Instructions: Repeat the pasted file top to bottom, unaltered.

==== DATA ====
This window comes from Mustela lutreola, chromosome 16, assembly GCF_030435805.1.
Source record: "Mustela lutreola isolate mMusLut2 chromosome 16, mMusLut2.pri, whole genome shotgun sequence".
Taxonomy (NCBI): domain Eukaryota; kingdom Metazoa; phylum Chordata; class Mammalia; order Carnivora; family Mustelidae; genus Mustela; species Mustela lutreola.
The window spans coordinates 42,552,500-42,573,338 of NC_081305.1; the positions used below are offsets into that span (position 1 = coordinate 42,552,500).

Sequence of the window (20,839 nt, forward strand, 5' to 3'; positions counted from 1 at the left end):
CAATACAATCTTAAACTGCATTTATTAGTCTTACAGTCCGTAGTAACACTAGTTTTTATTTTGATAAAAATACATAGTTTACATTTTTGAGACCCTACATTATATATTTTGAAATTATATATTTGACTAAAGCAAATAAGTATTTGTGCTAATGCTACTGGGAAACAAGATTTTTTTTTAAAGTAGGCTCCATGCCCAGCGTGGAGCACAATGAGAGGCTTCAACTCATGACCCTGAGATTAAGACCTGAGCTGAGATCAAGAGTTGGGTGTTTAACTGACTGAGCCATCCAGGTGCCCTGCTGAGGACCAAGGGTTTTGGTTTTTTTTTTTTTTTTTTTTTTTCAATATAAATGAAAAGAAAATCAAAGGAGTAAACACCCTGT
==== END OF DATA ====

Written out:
This window comes from Mustela lutreola, chromosome 16, assembly GCF_030435805.1.
Source record: "Mustela lutreola isolate mMusLut2 chromosome 16, mMusLut2.pri, whole genome shotgun sequence".
Taxonomy (NCBI): domain Eukaryota; kingdom Metazoa; phylum Chordata; class Mammalia; order Carnivora; family Mustelidae; genus Mustela; species Mustela lutreola.
The window spans coordinates 42,552,500-42,573,338 of NC_081305.1; the positions used below are offsets into that span (position 1 = coordinate 42,552,500).

Sequence of the window (20,839 nt, forward strand, 5' to 3'; positions counted from 1 at the left end):
CAATACAATCTTAAACTGCATTTATTAGTCTTACAGTCCGTAGTAACACTAGTTTTTATTTTGATAAAAATACATAGTTTACATTTTTGAGACCCTACATTATATATTTTGAAATTATATATTTGACTAAAGCAAATAAGTATTTGTGCTAATGCTACTGGGAAACAAGATTTTTTTTTAAAGTAGGCTCCATGCCCAGCGTGGAGCACAATGAGAGGCTTCAACTCATGACCCTGAGATTAAGACCTGAGCTGAGATCAAGAGTTGGGTGTTTAACTGACTGAGCCATCCAGGTGCCCTGCTGAGGACCAAGGGTTTTGGTTTTTTTTTTTTTTTTTTTTTTTCAATATAAATGAAAAGAAAATCAAAGGAGTAAACACCCTGT